The standard PCR reaction takes place in a closed tube that is subject to a series of temperature changes or cycles. The initial phase of a cycle involves heating the reaction mixture, including template, primers, polymerase, and free deoxynucleotides, to 92-96°C to denature the double-stranded template and, in subsequent cycles, the double-stranded reaction products. When the reaction mixture is cooled during the second phase of the cycle, oligonucleotide primers anneal to opposite strands of the template flanking the target sequence. The optimal annealing temperature ranges from 45°C to 72°C and is related to the melting temperature of the primers, which is determined by their length and G + C content, and the concentration of monovalent cations. In the final stage, at 72°C, the polymerase extends the primers from the 3' ends toward each other along the template strands. The entire cycle is ordinarily repeated 25-40 times, and because the products are also used as template in subsequent reactions, there is an exponential increase in the number of copies, resulting in the generation of a discrete portion of DNA, which is defined by the 5' ends of the primers.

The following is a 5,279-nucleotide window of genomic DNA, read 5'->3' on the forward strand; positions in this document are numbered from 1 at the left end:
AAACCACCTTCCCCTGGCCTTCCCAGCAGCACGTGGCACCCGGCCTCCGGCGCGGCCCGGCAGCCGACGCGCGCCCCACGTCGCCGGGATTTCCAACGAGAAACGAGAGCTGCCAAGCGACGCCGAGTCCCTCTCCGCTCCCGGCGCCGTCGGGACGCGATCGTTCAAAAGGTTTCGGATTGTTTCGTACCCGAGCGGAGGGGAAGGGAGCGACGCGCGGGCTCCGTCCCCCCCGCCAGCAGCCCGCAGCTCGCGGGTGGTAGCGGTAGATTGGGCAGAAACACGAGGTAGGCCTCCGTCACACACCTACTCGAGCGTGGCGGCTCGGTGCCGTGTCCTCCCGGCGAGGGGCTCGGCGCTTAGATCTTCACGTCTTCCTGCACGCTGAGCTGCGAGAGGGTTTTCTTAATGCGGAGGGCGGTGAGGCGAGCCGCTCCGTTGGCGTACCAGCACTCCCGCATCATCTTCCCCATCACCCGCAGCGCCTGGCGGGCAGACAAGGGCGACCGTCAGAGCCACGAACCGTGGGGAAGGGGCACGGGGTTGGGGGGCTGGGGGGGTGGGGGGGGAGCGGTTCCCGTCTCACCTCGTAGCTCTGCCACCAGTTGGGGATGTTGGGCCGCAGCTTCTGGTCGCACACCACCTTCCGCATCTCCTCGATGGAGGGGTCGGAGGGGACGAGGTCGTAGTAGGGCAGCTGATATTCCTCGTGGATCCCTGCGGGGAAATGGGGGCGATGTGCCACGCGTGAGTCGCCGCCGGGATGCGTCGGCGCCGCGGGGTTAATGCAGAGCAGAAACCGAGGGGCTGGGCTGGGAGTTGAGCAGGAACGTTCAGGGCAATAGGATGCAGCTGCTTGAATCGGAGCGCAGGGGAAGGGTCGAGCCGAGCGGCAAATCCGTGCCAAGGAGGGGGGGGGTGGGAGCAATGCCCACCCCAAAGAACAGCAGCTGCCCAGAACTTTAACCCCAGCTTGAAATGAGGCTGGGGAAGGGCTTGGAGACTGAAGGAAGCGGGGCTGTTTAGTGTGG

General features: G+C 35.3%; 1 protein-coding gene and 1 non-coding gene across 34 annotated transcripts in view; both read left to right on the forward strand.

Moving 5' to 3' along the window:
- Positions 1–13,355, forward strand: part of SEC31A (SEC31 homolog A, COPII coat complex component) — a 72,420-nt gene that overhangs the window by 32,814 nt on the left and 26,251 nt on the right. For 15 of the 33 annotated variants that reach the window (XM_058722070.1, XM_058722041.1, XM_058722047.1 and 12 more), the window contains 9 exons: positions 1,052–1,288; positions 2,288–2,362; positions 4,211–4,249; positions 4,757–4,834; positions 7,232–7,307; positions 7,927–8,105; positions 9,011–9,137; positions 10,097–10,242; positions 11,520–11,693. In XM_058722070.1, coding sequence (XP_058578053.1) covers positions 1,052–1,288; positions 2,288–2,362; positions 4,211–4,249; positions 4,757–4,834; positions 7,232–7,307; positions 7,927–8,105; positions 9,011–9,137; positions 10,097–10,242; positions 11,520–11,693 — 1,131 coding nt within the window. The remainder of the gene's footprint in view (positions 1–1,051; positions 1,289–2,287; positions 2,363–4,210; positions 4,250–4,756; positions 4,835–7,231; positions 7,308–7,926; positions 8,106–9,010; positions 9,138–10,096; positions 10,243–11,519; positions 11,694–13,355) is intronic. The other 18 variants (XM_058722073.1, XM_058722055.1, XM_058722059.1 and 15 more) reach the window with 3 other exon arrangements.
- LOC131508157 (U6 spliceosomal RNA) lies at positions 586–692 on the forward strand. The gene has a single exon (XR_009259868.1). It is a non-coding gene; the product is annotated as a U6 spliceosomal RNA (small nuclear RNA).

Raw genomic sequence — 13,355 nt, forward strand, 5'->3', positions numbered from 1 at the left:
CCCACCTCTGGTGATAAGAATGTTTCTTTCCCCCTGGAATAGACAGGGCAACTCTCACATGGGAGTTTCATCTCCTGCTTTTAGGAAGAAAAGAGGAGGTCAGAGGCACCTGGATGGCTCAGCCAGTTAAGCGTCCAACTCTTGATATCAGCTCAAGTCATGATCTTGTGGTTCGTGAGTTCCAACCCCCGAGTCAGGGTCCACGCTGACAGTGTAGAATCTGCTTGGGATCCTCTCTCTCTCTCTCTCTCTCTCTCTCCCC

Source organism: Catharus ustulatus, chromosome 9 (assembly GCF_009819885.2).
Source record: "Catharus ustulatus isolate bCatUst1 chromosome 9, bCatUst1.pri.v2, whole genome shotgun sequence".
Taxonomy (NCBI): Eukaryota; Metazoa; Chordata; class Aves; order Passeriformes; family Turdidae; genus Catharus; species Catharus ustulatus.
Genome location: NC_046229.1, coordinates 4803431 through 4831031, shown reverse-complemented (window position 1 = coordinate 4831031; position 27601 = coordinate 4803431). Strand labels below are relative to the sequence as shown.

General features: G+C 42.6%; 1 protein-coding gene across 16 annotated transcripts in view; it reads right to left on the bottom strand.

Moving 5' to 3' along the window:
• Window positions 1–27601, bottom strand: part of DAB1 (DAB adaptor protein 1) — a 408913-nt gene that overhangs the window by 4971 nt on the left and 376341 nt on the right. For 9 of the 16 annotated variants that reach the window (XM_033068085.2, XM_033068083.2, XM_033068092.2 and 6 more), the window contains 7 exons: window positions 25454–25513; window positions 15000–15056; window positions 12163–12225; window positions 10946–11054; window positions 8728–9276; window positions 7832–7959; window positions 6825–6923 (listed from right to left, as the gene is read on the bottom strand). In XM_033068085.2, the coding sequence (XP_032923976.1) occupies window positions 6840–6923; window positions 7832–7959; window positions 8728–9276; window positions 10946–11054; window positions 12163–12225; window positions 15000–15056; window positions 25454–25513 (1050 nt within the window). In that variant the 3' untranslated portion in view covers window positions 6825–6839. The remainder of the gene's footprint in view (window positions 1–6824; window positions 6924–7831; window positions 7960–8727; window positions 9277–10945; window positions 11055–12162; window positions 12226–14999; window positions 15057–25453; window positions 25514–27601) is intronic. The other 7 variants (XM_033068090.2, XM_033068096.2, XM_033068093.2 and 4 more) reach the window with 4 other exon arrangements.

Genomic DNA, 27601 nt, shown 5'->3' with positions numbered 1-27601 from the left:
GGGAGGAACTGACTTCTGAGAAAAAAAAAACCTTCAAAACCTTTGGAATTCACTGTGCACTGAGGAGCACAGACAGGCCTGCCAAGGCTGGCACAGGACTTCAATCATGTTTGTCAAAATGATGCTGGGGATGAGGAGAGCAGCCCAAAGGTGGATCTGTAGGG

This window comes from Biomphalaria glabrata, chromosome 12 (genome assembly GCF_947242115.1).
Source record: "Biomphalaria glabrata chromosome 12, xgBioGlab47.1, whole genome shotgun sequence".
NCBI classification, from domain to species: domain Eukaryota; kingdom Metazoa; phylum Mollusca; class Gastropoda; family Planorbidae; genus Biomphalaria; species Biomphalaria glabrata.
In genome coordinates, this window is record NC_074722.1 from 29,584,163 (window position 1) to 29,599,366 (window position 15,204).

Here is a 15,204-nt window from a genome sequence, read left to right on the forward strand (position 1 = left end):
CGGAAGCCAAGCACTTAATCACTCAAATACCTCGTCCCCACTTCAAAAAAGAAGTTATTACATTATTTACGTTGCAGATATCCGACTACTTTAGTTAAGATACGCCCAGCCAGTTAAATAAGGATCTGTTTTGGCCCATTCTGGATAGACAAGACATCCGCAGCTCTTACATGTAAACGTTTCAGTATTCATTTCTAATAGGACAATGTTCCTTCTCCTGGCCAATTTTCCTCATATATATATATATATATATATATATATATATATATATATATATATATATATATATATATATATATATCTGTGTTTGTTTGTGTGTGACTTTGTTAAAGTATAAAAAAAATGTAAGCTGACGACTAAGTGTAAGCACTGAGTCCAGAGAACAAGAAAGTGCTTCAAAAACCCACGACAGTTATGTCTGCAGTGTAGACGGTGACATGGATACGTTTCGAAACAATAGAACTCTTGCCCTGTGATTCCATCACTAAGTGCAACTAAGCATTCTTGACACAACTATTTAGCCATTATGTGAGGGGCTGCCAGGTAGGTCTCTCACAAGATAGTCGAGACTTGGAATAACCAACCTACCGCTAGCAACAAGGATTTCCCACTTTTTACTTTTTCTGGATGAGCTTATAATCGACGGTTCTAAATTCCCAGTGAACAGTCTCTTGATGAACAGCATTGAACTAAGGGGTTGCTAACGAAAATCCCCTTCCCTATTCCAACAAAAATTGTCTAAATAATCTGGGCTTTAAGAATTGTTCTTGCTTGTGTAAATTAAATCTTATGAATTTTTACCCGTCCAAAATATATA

Table 1
Equations Describing Electrophoretic Driving Force
Eq. (1)—Electrophoretic driving force F = XQ
VQ l
where F is the force driving the ion forward, X is the electric field strength or voltage drop, and V is the applied voltage, and l is the length of the gel. Eq. (2)—Stokes Law
where F is the counterforce, n is a constant (3.14159), r is the radius of the analyte, n is the viscosity of the matrix, n and, v is the velocity of the analyte movement (lit)
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